Wonkbook: The White House makes its first bid
Matthews is writing Wonkbook while Ezra is traveling.
The White House has offered $6.5 billion in additional spending cuts, report Lori Montgomery and Paul Kane: "The White House proposed Thursday to trim an additional $6.5 billion from federal programs this year as Vice President Biden opened talks with congressional leaders aimed at funding the government through Sept. 30 and averting a shutdown. With another deadline looming in two weeks, Biden carried the offer to Capitol Hill. ...The White House proposal falls far short of the $61 billion the House voted last month to slash from current funding levels. But senior administration officials characterized it as an opening bid in a process that is likely to stretch on for days."
The House GOP will demand $2 billion in additional cuts for each stopgap spending bill, reports Felicia Sonmez: "Ahead of a meeting between congressional leaders and the White House on keeping the federal government funded, House Majority Leader Eric Cantor (R-Va.) announced Thursday that the House will continue to pass short-term measures that cut spending at the rate of $2 billion per week until Democrats release their own long-term spending proposal. ... His comment marked House Republicans' first statement on their strategy going forward since President Obama signed into law on Wednesday a stopgap funding measure that will keep the government running through March 18."
House Speaker John Boehner promises to hold fire if Obama proposes entitlement reform, reports Alexander Bolton: "Speaker John Boehner (R-Ohio) has privately assured President Obama that House Republicans will not attack him if he makes a proposal to reform entitlement spending, according to sources familiar with the offer. Moreover, Boehner has personally promised Obama that he will stand side-by-side with him to weather the strong political backlash expected from any proposal to cut entitlement costs. ... Social Security reform has been prominent in behind-the-scenes talks about entitlement spending because it is relatively easy to reduce its cost projections."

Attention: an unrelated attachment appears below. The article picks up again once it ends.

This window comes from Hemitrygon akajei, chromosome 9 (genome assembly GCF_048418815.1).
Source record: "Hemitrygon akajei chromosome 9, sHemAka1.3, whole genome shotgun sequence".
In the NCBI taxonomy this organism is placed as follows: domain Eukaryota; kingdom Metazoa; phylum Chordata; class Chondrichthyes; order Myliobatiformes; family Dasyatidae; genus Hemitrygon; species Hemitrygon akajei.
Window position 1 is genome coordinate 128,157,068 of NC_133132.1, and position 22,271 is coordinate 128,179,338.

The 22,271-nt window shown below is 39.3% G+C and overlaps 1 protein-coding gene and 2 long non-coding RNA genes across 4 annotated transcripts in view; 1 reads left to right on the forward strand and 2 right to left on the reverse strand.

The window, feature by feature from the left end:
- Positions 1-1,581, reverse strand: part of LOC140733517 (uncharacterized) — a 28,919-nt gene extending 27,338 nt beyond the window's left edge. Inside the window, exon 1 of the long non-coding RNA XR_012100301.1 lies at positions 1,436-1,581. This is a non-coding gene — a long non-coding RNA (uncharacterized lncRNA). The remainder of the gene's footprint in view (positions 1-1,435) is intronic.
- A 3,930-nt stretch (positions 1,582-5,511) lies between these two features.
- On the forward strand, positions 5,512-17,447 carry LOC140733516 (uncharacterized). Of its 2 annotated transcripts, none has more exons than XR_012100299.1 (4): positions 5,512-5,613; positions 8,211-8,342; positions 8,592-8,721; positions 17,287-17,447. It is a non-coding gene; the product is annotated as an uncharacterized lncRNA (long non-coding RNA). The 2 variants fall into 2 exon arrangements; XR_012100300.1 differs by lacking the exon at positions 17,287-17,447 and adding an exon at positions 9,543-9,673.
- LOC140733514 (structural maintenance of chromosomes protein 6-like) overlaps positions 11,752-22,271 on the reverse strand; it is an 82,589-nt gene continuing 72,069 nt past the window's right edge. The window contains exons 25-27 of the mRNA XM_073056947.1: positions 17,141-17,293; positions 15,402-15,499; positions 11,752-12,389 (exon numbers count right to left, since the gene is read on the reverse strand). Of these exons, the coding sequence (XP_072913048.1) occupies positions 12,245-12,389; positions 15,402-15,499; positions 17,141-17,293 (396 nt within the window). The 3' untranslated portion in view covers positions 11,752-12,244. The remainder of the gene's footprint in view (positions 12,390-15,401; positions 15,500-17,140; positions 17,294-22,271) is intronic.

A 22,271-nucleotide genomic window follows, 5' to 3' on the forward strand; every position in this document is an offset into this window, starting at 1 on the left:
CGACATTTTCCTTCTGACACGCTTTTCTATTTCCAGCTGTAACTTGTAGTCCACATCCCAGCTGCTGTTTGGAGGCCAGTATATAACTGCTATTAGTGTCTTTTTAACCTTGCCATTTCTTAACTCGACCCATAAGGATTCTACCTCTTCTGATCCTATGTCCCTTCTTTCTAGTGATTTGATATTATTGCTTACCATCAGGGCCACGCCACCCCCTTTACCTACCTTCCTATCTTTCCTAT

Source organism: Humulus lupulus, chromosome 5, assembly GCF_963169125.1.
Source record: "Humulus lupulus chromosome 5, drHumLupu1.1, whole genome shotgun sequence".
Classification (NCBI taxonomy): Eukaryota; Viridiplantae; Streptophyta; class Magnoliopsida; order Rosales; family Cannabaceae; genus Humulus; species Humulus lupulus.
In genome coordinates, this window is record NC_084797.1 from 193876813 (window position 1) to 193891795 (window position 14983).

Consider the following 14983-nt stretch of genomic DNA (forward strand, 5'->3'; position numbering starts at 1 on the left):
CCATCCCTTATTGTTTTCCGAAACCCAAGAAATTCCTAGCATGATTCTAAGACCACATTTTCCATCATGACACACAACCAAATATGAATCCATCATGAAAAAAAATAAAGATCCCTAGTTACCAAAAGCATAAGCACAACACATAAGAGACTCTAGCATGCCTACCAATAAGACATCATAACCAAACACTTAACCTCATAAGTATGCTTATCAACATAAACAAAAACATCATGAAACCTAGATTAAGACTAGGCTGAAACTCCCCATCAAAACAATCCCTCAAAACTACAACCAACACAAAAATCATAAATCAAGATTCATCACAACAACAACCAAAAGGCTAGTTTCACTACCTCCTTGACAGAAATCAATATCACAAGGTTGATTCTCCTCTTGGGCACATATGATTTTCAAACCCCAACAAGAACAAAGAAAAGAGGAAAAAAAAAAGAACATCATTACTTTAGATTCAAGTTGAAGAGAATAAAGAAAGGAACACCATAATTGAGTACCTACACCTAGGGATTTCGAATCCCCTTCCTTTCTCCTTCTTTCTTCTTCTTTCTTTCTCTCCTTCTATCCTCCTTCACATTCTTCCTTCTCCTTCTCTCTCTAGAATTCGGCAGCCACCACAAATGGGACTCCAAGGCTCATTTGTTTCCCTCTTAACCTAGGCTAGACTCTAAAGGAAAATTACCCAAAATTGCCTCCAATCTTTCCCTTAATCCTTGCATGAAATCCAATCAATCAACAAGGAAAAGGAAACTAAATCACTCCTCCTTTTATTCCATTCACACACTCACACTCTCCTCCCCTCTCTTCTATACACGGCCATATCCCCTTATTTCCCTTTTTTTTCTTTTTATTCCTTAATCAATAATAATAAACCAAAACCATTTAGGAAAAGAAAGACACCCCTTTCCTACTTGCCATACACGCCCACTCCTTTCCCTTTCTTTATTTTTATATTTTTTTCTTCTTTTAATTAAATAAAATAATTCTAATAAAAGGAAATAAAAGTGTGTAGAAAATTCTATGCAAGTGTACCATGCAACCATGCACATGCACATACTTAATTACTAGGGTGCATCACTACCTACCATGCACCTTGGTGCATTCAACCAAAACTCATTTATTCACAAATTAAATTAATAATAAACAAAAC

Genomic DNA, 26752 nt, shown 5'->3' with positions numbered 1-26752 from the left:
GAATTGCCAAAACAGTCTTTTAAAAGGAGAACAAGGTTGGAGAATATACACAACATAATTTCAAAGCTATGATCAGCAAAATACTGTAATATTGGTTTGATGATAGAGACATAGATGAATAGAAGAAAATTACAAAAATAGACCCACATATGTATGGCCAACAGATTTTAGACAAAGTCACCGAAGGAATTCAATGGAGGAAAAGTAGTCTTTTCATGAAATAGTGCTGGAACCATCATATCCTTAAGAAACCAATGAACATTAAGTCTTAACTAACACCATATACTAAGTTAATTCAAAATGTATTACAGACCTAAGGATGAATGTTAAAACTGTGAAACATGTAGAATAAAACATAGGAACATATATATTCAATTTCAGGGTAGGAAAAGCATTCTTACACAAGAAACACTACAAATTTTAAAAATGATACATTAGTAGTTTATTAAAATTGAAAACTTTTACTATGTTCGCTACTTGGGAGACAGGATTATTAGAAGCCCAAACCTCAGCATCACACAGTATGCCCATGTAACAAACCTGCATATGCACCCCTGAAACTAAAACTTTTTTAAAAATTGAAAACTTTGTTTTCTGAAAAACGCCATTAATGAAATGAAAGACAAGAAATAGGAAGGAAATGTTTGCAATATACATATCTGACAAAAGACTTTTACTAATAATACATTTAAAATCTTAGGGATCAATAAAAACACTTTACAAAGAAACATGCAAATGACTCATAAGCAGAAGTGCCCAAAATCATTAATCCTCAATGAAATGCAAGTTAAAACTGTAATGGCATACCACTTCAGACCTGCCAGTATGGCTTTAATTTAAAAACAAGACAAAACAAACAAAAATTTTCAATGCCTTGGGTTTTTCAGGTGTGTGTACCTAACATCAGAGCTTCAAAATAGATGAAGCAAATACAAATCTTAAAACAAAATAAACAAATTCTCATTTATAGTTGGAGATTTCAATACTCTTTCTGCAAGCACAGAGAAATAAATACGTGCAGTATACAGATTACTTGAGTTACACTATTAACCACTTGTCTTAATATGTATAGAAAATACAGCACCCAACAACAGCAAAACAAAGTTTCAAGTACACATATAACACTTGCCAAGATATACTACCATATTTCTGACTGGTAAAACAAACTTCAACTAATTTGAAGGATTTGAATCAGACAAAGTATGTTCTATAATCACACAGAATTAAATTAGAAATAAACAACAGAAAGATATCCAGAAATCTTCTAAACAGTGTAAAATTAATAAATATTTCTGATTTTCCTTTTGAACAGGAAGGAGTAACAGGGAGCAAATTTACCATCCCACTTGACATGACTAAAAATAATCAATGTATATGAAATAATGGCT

Acoustic live version interlude: Ted Leo plays "One Polaroid a Day".
Still to come: A deal on foreclosures is near; a judge who struck down health-care reform has stayed his own ruling; cuts to state block grants could endanger antipoverty programs; the administration is open to tapping oil reserves should prices spike; and a member of British parliament plays air guitar during a debate.
The administration and state attorneys general are nearing a deal on foreclosures, report Zachary Goldfarb and Dina ElBoghdady: "Senior Obama administration officials, newly joined by state attorneys general, were on the brink Thursday of finalizing major elements of a possible settlement with large U.S. banks accused of flawed and fraudulent foreclosure practices, sources familiar with the discussions said. But absent from this otherwise united government front, which is preparing to submit a proposed settlement to financial firms within days, is the regulator of the nation's largest banks, the Office of the Comptroller of the Currency. The OCC has raised concerns that the firms might be required to pay too large a fine -- $20 billion or more."
A group of senators wants the administration to provide more mortgage adjustment assistance.